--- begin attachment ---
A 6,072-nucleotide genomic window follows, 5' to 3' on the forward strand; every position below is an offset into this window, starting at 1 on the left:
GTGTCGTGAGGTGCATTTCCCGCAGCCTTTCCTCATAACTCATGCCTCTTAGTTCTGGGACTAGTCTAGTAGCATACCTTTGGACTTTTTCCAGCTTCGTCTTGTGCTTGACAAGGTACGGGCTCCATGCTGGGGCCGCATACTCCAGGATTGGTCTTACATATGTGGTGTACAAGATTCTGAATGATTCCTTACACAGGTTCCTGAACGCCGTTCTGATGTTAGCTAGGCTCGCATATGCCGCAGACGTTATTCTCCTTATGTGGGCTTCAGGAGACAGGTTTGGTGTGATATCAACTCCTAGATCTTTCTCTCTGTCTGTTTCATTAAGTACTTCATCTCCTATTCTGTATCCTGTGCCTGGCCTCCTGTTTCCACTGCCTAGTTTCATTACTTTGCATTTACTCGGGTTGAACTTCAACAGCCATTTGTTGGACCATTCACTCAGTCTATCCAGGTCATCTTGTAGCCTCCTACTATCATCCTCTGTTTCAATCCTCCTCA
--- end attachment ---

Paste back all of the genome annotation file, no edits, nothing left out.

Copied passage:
A 6,072-nucleotide genomic window follows, 5' to 3' on the forward strand; every position below is an offset into this window, starting at 1 on the left:
GTGTCGTGAGGTGCATTTCCCGCAGCCTTTCCTCATAACTCATGCCTCTTAGTTCTGGGACTAGTCTAGTAGCATACCTTTGGACTTTTTCCAGCTTCGTCTTGTGCTTGACAAGGTACGGGCTCCATGCTGGGGCCGCATACTCCAGGATTGGTCTTACATATGTGGTGTACAAGATTCTGAATGATTCCTTACACAGGTTCCTGAACGCCGTTCTGATGTTAGCTAGGCTCGCATATGCCGCAGACGTTATTCTCCTTATGTGGGCTTCAGGAGACAGGTTTGGTGTGATATCAACTCCTAGATCTTTCTCTCTGTCTGTTTCATTAAGTACTTCATCTCCTATTCTGTATCCTGTGCCTGGCCTCCTGTTTCCACTGCCTAGTTTCATTACTTTGCATTTACTCGGGTTGAACTTCAACAGCCATTTGTTGGACCATTCACTCAGTCTATCCAGGTCATCTTGTAGCCTCCTACTATCATCCTCTGTTTCAATCCTCCTCA